Timing is everything.  In the summer of 1966, the NFL had finally relented to a merger with their brash and pesky rivals in the American Football League.  With the upcoming football merger, the Super Bowl era began, and the money began to flow (just in time to rescue some AFL franchises).  Right on cue, several opportunistic promoters began to court wealthy benefactors with a pitch that probably went, “If this idea worked in football, why can’t we do this in professional basketball, too?”  With little more than a good salesman’s assurances of owners reaping huge financial payoffs down the line with an eventual merger with the NBA, the American Basketball Association was born.

One of the NBA’s all-time great centers, George Mikan, was hired by this brash group of franchise owners to become the new league’s commissioner.  Mikan is generally credited with the idea of the 3-point line and the red, white, and blue basketball.  The ABA also brought us the All-Star game’s slam dunk and  3-point shooting competitions along with team dance squads and unique promotional events designed to lure paying fans.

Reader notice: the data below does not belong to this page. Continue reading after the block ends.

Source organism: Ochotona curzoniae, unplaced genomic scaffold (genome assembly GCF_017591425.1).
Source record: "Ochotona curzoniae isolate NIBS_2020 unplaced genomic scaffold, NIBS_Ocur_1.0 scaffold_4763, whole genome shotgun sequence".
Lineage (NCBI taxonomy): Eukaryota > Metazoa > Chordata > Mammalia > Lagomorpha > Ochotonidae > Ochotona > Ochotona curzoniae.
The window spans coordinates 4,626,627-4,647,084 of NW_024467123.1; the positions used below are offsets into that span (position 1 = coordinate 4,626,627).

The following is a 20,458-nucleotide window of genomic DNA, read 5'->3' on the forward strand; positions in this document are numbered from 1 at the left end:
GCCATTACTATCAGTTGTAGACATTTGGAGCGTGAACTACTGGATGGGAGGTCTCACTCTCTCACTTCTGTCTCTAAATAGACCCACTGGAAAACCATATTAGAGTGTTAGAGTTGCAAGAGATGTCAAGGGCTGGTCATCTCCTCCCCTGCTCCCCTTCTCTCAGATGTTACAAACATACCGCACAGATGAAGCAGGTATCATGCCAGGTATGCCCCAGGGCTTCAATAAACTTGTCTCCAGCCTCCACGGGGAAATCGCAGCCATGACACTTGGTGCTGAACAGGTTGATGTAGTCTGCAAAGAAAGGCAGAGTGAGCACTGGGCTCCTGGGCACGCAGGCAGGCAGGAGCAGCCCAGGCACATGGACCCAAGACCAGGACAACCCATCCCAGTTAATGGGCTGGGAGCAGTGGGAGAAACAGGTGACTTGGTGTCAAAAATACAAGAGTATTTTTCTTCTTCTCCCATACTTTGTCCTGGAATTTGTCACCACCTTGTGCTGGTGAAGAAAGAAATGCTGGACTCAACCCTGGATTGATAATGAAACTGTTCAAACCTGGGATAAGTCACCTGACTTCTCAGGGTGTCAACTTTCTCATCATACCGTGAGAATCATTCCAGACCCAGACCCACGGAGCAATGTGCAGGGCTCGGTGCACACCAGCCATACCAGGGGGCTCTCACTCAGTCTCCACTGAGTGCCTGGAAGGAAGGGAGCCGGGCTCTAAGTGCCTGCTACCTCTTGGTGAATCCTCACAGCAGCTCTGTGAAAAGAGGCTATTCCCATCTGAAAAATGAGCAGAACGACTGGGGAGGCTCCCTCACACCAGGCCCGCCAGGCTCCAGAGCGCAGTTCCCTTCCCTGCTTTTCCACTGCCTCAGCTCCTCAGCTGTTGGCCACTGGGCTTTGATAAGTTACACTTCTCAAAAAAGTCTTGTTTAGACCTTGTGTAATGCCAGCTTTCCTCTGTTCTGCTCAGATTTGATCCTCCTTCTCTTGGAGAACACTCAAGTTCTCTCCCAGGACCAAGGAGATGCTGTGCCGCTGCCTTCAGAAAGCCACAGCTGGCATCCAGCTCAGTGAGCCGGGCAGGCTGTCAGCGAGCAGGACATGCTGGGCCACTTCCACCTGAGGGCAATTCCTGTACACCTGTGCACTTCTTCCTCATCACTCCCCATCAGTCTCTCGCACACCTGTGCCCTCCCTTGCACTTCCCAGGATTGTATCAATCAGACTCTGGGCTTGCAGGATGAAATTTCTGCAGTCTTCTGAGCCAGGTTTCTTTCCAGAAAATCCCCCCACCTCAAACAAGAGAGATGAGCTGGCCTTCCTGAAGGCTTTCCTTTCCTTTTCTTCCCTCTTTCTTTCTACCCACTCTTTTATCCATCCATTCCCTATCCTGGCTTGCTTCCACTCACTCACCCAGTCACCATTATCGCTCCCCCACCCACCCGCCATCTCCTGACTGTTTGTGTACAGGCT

With nine teams and two divisions, the upstart ABA East was comprised of the Pittsburgh Pipers (champions), Minnesota Muskies, New Jersey Americans, Kentucky Colonels, and Indiana Pacers while the West featured the New Orleans Buccaneers, Dallas Chaparrals, Houston Mavericks, Denver Rockets, Anaheim Amigos, and the Oakland Oaks.  After nine years of team relocations with many teams annually teetering on the brink of bankruptcy, the ABA ended with just four franchises finally granted admission into the NBA.  In August, 1976, the Indiana Pacers, New York Nets (formerly New Jersey Americans), Denver Nuggets (changed nickname from Rockets after 7 seasons), and the San Antonio Spurs (relocated from Dallas after first six seasons) were brought into the NBA, while the majority of remaining ABA players were gobbled-up by NBA teams in a dispersal draft.

The ABA was definitely entertaining.  The league featured pinball-like high-scoring games led by soaring, slam-dunking players with cool nicknames like “Dr. J” (Julius Erving) and “The Ice Man” (George Gervin), gifted shot-blocking big men such as Artis Gilmore and Mel Daniels, virtual scoring machines in Rick Barry, Spencer Haywood, and Connie Hawkins, and bombardier-like sharpshooting guards such as “Downtown” Roger Brown and Louie Dampier.  All of these talented ABA players are now honored in the Naismith Basketball Hall-of-Fame.

PS – Hey, NBA…why don’t you bring back the red, white, and blue basketball for a fun week of “50-year ABA anniversary” tribute games during the preseason this October?!!



If LeBron James is tired, what about these guys?

After watching the Golden State Godzillas (oops, wrong story – I meant “Warriors”) run roughshod over the Cleveland Cavaliers last night in Game 1 of the 2017 NBA finals, a correspondent for ESPN opined after the game, “LeBron James looked tired”.